Hawtin hoping Bowman can do the trick

Padraig earned his Karaka Million start with a strong win at Trentham.

Padraig earned his Karaka Million start with this strong win at Trentham.

Brendon Hawtin is happy to let his horse Padraig do the talking when it comes to Sunday’s Karaka Million.

The Cambridge trainer’s son of Power has impressed in his two starts which consisted of a debut third behind the unbeaten Felton Road then an authoritative win at Trentham.

While the gelding has progressed well since his trip away, one could be forgiven for thinking Padraig’s barrier draw of 12 might have been cause for consternation.

“When it first came out it was – ‘oh no’, but I don’t think it is all that bad,” said Hawtin. “He might end up getting a bit further back than we want to, but the good thing is his pattern of racing is not going to change.”

Padraig will have the addition of blinkers “just to straighten him” and also has a change of jockey, with connections engaging Hugh Bowman.

“It’s never easy taking jockeys off, but Tommy Heptinstall [Padraig’s principal owner] did say that if we got to the Karaka Million he would love to have Hugh ride him,” said Hawtin. “Very rarely do plans go that well!

“Hopefully, Hugh will get him in a good spot and he will be making big bounds late. Whether he is good enough to win we will have to see.”

While Bowman has previously provided Heptinstall and his racing partners with the thrill of a Gr.1 VRC Derby win on the Trent Busuttin-trained Sangster, he might owe Padraig’s trainer a winning turn.

“He ran second in the race on a filly of ours, Silk Pins,” recalled Hawtin.

Back in 2012 when Silk Pins was runner-up to Ockham’s Razor, Hawtin was training in partnership with his father Keith. He is now in just his second season flying solo, basing himself at the Cambridge stables formerly occupied by Trent Busuttin and Natalie Young.

“When Trent and Natalie moved to Melbourne it was the perfect opportunity,” said Hawtin. “We’ve still got the Te Awamutu stable and Keith is a massive part of things.

“I met Tommy Heptinstall through Trent and he bought Padraig last year as a Karaka Million horse. Thankfully, when they went to Cranbourne the owners were happy to give him to me.”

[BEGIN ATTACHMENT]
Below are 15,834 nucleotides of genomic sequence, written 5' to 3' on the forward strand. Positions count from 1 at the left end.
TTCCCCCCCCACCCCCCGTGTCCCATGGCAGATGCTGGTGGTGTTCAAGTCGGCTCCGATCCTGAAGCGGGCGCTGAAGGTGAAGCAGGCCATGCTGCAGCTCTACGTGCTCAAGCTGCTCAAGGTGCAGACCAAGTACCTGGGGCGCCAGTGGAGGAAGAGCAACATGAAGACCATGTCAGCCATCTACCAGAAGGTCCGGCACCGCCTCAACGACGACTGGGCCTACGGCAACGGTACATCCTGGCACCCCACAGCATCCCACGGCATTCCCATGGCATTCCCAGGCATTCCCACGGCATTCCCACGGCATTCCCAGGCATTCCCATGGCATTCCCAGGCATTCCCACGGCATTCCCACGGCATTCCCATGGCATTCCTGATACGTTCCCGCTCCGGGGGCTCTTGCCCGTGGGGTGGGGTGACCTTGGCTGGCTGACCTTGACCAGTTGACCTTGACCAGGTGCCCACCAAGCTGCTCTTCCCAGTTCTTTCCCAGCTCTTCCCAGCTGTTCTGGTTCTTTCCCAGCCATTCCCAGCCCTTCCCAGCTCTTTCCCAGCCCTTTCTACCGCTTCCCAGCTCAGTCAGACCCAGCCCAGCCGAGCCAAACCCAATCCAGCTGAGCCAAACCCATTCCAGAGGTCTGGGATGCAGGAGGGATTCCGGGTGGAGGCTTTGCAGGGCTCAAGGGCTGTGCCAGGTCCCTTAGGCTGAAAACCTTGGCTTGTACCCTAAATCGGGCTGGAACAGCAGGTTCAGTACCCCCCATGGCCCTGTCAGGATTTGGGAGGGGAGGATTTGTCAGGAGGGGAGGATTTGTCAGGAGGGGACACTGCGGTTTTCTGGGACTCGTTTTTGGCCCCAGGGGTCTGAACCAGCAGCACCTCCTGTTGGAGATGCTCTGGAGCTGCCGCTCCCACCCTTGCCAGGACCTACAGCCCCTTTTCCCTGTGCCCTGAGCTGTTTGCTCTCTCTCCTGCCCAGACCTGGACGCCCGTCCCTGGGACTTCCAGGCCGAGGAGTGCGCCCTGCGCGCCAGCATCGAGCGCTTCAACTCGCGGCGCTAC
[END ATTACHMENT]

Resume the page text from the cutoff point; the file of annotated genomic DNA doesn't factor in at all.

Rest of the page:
Hawtin was bred into racing and the 39-year-old admits that the idea that he might become a trainer was planted early on.

Brendon Hawtin is hoping it's second time lucky in the Karaka Million after a second win Silk Pins.

Brendon Hawtin is hoping it’s second time lucky in the Karaka Million after a second win Silk Pins.

“I was born in Australia and came back to New Zealand when I was about four or five. I was always down at the stables mucking around and I think I was always destined to be a trainer,” he said.

“It’s a pretty good industry to be involved in – it’s taken me half-way round the world.”

After spending his formative years at Graeme Rogerson’s Tuhikaramea stables, Hawtin junior spent 12 months at Highview Stud before heading offshore.

His first stop was California where he was based with the late Henry Cecil’s nephew Ben.

“The way they race there, hammer down, took a while to get my head around. Among the horses racing at the time was Cigar, so I saw him race,” he said. “On the whole it was a great experience, once you adapted to the pattern of their racing.”

From the States it was on to Singapore and 18 months with Paddy Busuttin.

“That was where I first met Trent,” he said. “After that I went home for a little while and then went to Dubai with Keith.”

When Hawtin senior left Dubai, he remained spending a further six months with John Sadler.

“I stayed just under two years and it was another eye-opener,” he said. “Then I went back to Graeme Rogerson’s Sydney stable for a couple of years, came back to New Zealand in 2005 and the following year trained in partnership with Keith.”

Having a horse line up in Sunday’s $1m juvenile race is a huge positive for Hawtin’s fledgling solo training career.

“A lot will hinge on Sunday night,” he said. “Just having a runner is good, as people can see I can get a horse to the race. If he was to win it could open a few doors.”

NZ Racing Desk.